Zimbabwe: Zesa to Re-Tender Solar Licences As Old Players Fail to Deliver

17 December 2019

Kwekwe — THE Zimbabwe Electricity Supply Authority (ZESA) says it will soon call for new tenders for solar licences after all individuals and companies that were awarded the rights 10 years ago have failed to work on approved projects.

The State-owned company hopes the new players to be engaged will be able to produce between 400MW and 500MW.

This was announced last Friday by ZESA's systems development manager, Engineer Ikhupuleng Dube, while addressing various stakeholders in Kwekwe.

"Some individuals were given licences as far back as 2010 and they are yet to build solar plants. We are going for re-tendering of solar so that the process will be transparent and those awarded licences will complete the project," said Dube.

He said it was critical for Zimbabwe to turn to solar energy as the hydro electricity from Kariba was proving to be unreliable due to recurrent droughts.

"With the climatic changes, which have resulted in droughts, we have realised that Zimbabwe and Zambia will be experiencing droughts for some time to come. Against that backdrop, we have decided to come up with sustainable solutions to the energy crises in our country," said Dube.

Zimbabwe is currently experiencing serious power shortages which are stretching up to 18 hours a day.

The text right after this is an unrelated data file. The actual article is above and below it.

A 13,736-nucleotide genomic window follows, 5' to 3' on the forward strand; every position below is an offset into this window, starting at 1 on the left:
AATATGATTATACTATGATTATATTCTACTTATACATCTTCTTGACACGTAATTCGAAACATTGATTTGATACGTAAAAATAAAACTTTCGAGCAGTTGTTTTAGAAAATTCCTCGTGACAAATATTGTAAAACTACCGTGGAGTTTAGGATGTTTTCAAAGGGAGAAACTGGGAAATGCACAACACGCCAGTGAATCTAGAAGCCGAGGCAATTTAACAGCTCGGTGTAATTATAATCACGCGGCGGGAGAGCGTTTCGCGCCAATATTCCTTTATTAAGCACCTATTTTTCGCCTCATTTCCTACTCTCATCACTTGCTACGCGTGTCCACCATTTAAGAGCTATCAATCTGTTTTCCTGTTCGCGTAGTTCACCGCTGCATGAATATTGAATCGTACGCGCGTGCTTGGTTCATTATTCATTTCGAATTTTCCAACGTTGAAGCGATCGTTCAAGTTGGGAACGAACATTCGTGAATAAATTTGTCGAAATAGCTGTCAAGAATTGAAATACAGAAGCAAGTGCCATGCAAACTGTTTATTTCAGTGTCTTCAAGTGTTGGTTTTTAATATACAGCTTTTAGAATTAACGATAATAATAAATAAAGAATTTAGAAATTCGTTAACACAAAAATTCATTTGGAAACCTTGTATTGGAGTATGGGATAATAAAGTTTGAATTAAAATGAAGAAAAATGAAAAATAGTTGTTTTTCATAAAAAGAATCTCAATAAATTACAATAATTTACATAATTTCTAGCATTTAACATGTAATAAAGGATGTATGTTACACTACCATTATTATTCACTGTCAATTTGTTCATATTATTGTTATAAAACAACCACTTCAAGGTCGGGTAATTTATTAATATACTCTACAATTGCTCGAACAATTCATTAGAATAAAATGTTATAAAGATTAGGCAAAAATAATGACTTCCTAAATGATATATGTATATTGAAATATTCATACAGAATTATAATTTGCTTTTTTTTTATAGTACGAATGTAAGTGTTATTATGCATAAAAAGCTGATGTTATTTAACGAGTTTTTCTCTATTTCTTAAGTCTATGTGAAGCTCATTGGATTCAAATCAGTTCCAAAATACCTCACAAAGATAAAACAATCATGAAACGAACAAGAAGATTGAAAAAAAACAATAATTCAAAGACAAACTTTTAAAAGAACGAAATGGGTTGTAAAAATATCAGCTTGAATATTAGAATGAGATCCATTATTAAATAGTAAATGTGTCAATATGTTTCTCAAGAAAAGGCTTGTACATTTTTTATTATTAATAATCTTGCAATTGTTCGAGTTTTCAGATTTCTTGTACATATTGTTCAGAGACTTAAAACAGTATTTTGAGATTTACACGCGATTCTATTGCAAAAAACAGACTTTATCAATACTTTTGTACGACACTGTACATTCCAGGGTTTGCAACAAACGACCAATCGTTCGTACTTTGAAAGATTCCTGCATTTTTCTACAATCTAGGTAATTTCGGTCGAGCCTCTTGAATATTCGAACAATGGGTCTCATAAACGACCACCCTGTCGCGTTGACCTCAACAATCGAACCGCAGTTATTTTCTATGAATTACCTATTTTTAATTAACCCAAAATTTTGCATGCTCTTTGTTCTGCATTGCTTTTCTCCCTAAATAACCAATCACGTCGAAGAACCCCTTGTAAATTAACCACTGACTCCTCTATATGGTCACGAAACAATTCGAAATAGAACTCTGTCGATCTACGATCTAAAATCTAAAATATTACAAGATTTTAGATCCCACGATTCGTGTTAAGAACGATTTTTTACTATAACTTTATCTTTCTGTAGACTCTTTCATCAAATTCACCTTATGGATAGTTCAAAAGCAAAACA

"In the meantime, we are importing power from outside the country and those countries also have problems of their own. As a power utility for sustainability we want to commission solar plants, which will be realising about 400-500MW of power from the plants.

"We want to commission solar plants which will be harnessed during the day (and) we will be using solar extensively. Given climatic changes the little we are getting from Kariba will then be used during the night. In the afternoon let us harness solar," he said.

Zimbabwe is reported to be sitting on 38 non-operational solar projects with a total capacity of 1280 megawatts (MW).

Among the companies that were awarded contracts by ZESA is Intratek Zimbabwe, a company owned by controversial businessman Wicknell Chivhayo, which was given a licence to construct the 100MW Gwanda solar plant. The tender was awarded in 2015.

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